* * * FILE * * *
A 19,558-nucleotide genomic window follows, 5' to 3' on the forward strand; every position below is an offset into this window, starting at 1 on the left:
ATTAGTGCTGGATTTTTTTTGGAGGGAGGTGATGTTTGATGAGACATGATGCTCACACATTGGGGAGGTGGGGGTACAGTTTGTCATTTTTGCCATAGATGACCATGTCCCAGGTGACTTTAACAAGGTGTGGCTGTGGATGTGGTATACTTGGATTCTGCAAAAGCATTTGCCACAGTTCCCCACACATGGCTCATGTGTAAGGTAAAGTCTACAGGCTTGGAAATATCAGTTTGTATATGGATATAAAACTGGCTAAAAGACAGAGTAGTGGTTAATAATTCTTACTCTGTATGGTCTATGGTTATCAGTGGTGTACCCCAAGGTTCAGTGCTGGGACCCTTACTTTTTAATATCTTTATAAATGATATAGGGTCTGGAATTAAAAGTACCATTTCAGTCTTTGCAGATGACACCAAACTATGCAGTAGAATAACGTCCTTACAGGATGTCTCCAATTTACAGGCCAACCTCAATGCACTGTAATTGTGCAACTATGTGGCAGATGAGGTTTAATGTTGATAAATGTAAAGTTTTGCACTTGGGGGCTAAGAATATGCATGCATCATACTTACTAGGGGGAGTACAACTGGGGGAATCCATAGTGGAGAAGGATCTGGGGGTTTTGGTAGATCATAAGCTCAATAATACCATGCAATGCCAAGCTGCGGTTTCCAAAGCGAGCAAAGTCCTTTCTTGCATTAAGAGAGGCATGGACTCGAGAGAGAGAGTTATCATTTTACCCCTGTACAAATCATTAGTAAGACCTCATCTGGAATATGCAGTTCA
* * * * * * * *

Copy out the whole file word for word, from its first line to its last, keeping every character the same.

A 19,558-nucleotide genomic window follows, 5' to 3' on the forward strand; every position below is an offset into this window, starting at 1 on the left:
ATTAGTGCTGGATTTTTTTTGGAGGGAGGTGATGTTTGATGAGACATGATGCTCACACATTGGGGAGGTGGGGGTACAGTTTGTCATTTTTGCCATAGATGACCATGTCCCAGGTGACTTTAACAAGGTGTGGCTGTGGATGTGGTATACTTGGATTCTGCAAAAGCATTTGCCACAGTTCCCCACACATGGCTCATGTGTAAGGTAAAGTCTACAGGCTTGGAAATATCAGTTTGTATATGGATATAAAACTGGCTAAAAGACAGAGTAGTGGTTAATAATTCTTACTCTGTATGGTCTATGGTTATCAGTGGTGTACCCCAAGGTTCAGTGCTGGGACCCTTACTTTTTAATATCTTTATAAATGATATAGGGTCTGGAATTAAAAGTACCATTTCAGTCTTTGCAGATGACACCAAACTATGCAGTAGAATAACGTCCTTACAGGATGTCTCCAATTTACAGGCCAACCTCAATGCACTGTAATTGTGCAACTATGTGGCAGATGAGGTTTAATGTTGATAAATGTAAAGTTTTGCACTTGGGGGCTAAGAATATGCATGCATCATACTTACTAGGGGGAGTACAACTGGGGGAATCCATAGTGGAGAAGGATCTGGGGGTTTTGGTAGATCATAAGCTCAATAATACCATGCAATGCCAAGCTGCGGTTTCCAAAGCGAGCAAAGTCCTTTCTTGCATTAAGAGAGGCATGGACTCGAGAGAGAGAGTTATCATTTTACCCCTGTACAAATCATTAGTAAGACCTCATCTGGAATATGCAGTTCA